September 24, 1916–November 6, 2005


THEODORE PUCK WAS ONE OF THOSE rare scientists who essentially created a new discipline, somatic cell genetics. His work made possible much of modern mammalian cell molecular genetics. He devised the first practical method to accomplish single-cell plating of mammalian cells with a high (indistinguishable from 100 percent in some cases) plating efficiency (1955). What is not so widely recognized are his contributions to the more technical aspects of this discipline; for example, he and his colleagues designed and built the first really practical CO2 incubators for growing mammalian cells as individual colonies (1962,2). The incubators we all currently use, although technologically much different from Ted’s original design, are based on the principles that he established.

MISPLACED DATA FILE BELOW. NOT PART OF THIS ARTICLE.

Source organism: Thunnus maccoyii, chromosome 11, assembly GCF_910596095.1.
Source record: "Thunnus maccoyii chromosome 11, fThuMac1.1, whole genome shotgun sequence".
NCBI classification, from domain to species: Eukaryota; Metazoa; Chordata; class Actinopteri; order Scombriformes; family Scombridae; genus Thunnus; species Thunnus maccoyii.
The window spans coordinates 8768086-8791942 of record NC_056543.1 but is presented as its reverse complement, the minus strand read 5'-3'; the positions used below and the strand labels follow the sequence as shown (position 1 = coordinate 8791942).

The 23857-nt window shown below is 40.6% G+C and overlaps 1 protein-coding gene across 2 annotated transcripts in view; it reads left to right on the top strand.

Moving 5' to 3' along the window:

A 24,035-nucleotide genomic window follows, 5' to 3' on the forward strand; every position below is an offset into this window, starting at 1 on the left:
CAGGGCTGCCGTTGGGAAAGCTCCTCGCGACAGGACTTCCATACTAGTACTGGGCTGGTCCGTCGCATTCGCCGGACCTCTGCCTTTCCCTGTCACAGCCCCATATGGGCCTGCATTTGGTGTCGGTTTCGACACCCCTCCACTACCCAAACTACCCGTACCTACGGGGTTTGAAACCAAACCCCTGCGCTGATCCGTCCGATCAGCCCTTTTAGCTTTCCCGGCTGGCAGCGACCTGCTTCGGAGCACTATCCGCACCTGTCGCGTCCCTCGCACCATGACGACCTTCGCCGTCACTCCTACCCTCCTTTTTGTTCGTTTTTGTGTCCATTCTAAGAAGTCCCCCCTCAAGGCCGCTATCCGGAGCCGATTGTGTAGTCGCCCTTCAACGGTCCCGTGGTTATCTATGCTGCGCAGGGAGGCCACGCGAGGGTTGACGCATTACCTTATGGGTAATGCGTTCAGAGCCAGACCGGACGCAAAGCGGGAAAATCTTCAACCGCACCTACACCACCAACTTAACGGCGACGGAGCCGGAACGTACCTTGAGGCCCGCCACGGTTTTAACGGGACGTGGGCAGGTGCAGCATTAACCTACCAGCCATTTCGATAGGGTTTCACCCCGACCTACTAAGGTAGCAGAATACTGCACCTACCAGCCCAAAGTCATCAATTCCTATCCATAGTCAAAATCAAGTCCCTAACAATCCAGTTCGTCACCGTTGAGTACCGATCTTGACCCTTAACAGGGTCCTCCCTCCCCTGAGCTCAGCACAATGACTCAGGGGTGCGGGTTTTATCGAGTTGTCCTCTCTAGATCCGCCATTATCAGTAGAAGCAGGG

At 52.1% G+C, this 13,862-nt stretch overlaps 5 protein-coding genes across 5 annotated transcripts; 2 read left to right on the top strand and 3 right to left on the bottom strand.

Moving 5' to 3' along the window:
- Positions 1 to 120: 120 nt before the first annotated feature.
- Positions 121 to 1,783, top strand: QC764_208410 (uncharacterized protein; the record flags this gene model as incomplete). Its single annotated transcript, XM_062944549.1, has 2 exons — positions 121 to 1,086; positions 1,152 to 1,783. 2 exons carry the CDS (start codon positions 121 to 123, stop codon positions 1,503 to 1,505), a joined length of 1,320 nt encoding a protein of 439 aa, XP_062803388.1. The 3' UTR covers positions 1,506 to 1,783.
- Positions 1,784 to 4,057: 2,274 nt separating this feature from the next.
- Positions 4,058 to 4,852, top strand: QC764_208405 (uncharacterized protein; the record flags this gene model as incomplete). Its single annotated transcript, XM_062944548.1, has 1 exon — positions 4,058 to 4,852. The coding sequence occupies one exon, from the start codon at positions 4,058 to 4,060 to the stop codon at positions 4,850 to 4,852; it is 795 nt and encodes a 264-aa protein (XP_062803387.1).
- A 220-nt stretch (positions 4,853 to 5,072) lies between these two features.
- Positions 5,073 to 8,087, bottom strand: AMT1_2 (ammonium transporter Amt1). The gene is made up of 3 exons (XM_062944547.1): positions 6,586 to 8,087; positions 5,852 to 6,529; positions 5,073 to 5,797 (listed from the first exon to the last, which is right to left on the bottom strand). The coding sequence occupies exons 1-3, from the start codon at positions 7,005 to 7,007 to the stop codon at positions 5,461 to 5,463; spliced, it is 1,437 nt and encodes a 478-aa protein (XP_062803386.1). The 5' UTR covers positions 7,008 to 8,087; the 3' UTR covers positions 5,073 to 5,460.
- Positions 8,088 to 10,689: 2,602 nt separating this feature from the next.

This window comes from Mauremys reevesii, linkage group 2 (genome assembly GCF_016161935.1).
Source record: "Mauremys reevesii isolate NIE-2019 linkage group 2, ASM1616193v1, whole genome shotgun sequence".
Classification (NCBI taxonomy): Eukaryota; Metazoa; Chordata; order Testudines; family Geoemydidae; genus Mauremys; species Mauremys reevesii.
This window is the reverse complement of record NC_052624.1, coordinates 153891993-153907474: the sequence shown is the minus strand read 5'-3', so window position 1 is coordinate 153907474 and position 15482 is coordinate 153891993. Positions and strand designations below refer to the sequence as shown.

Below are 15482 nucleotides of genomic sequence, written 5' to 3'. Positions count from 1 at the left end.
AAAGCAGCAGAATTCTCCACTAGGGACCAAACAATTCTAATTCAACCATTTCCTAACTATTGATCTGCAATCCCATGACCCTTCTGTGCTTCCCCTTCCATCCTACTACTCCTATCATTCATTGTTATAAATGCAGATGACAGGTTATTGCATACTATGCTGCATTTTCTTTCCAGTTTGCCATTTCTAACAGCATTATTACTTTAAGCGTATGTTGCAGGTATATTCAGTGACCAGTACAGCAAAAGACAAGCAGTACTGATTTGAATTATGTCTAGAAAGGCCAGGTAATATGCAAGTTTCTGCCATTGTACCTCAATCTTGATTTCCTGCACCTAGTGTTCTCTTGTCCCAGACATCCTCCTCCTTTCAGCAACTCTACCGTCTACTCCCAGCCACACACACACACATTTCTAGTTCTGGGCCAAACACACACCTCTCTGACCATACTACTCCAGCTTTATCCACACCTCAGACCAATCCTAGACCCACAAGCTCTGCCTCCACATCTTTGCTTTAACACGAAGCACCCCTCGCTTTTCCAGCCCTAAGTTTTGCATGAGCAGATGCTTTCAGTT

Ted’s lab was still building incubators when I arrived in 1971, and in my experience these incubators worked better than anything available to this day. He recognized early on the importance of devising well-defined, and hopefully completely defined, growth media for mammalian cells. He was certainly not the first to come to this realization, but he and his colleagues, especially Richard Ham and Gordon Sato, were among the most successful (Ham 1965; Barnes and Sato, 1980). One result of these studies was Ham’s F10

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